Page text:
Good morning Faculty and Staff,
(Ways to respond to the tragedy left by typhoon Haiyan are at the bottom of this email)
As a pastor, I spend a lot of time trying to get to the core issue. Members of my congregation present themselves to me with all sorts of behaviors, from depression to perfectionism, from drinking to crazy dating habits, from anger to apathy. But what I have come to know over the past 15 years of being a pastor, the past 8 years on this campus, is that why people come is usually not why they are there.
Let me offer two examples. A young woman sits across from me and tells me that she’s having trouble in a public speaking class. She tells me that she panics every time she gets up in front of people, which is a problem since her job will require an upfront presence. After she presented her problem to me I simply asked, “What do you think you’re afraid of?” To which she responded “Not being perfect”.
“What would happen if you aren’t perfect?”
“People will judge me and criticize me.”
“What will happen if people judge you and criticize you?”
“I’ll feel small and rejected and unloved”
“Why is that such a scary thing for you?”
“I already feel that way all the time.”
“My parents had me when they were young. I knew from the beginning I was an inconvenience, not really wanted and more of a duty than a gift. So I’ve tried to be good enough to make them think I wasn’t a mistake.”
Can you hear it? She’s not afraid of being in front of people, she’s afraid she’ll be rejected if she’s not perfect.
Let me offer another example. A few years ago one of my leaders became a bit elusive. They quit showing up to Chapel, they missed meetings, they didn’t answer emails or texts and then they dropped out of leadership altogether. Another young adult who has found a life following Jesus to be antiquated? When I finally caught up with them I simply said, “How are you doing?” And the response was swift, “I suck Pastor Judy. You don’t want me in church. I’m not good marketing. I just keep failing over and over again.”
Can you feel it, this young person is not critical of Christianity, they’re critical of themselves and when they are around followers of Jesus who seem to be “have it all together” that is when they are most aware of their failure.
Why people come to see the pastor is usually not why they are there and it is my conclusion, anecdotal as it may be, that the core issues behind most of people’s presenting problems can be boiled down to one big issue, “As a human being am I really loved beyond what the world tells me? And as a human who struggles with human things, am I really loved without conditions?”
And I think that most of us have this as our core issue and I truly believe that most of our less-than- functional behaviors, both individually and as the church, stem from a core wound in all of us, a wound that seems to speak very loudly, “You are only one step away from being unlovable.”, “Perform well or you might as well hit the road.”, “Be someone that other people think is someone or else you’re nothing at all.” I’m not saying this is a thought that we actively think. I am saying that this is a thought that actively thinks us, that tells us that the unconditional love of humans is really too good to be true.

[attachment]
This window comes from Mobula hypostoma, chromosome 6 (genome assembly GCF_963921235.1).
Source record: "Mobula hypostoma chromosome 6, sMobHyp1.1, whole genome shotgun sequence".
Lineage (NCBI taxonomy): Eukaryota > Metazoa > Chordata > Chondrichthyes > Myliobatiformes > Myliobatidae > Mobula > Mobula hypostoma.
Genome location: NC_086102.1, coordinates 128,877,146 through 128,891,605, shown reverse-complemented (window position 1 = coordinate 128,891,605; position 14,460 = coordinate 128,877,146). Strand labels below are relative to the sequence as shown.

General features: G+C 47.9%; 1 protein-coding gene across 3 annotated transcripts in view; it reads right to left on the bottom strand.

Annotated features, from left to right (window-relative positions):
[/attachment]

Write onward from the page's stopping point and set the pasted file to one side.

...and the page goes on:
“For God loved the world so much that he gave his one and only Son, so that everyone who believes in him will not perish but have eternal life. God sent his Son into the world not to judge the world, but to save the world through him (John 3:16-17). But most of have an asterisk that leads us to our truth at the bottom of the page *but perhaps some judgment.
And I am convinced that nothing can ever separate us from God’s love. Neither death nor life, neither angels nor demons, neither our fears for today nor our worries about tomorrow—not even the powers of hell can separate us from God’s love. No power in the sky above or in the earth below—indeed, nothing in all creation will ever be able to separate us from the love of God that is revealed in Christ Jesus our Lord. (Romans 8:38-39) *but the truth is we are not totally convinced.
And so during our time in Chapel this morning I want to try to convince you once again, that God so loves humans and that he sent his one and only son, Jesus Christ not to condemn humans but to redeem them.
I also want to make you aware of several opportunities to respond to the tragedy created by typhoon Haiyan.
· After Chapel today we will gather in the basement of Sohlberg Hall where Prof. Boaz Johnson, Prof Timothy Lin and Chrissy Palmerlee from Covenant World Mission will offer some insights as to how we can help our brothers and sisters in the Philippines.
· Sunday evening there will be an ecumenical community prayer service at 5:00pm. The service will be held in Isaacson Chapel and will be led by Prof. Paul De Neui and Prof. Boaz Johnson. The service will be followed by dinner in Olsson Lounge at 6:00pm.
· There is an opportunity to make cards to send to those who need encouragement. These will be delivered through our partners on the ground in the Philippines. We will be making these on Sunday evening but you can also stop by University Ministries at any time.
· We will be also be taking an Offering next Wednesday in Chapel which will go to one of three missions that are already on the ground: Medical Teams International, World Relief and Jesus Covenant Church. There will also be an opportunity to give online and we will send you the link as soon as it is set up.
May you know God’s deep love for you and for the whole world,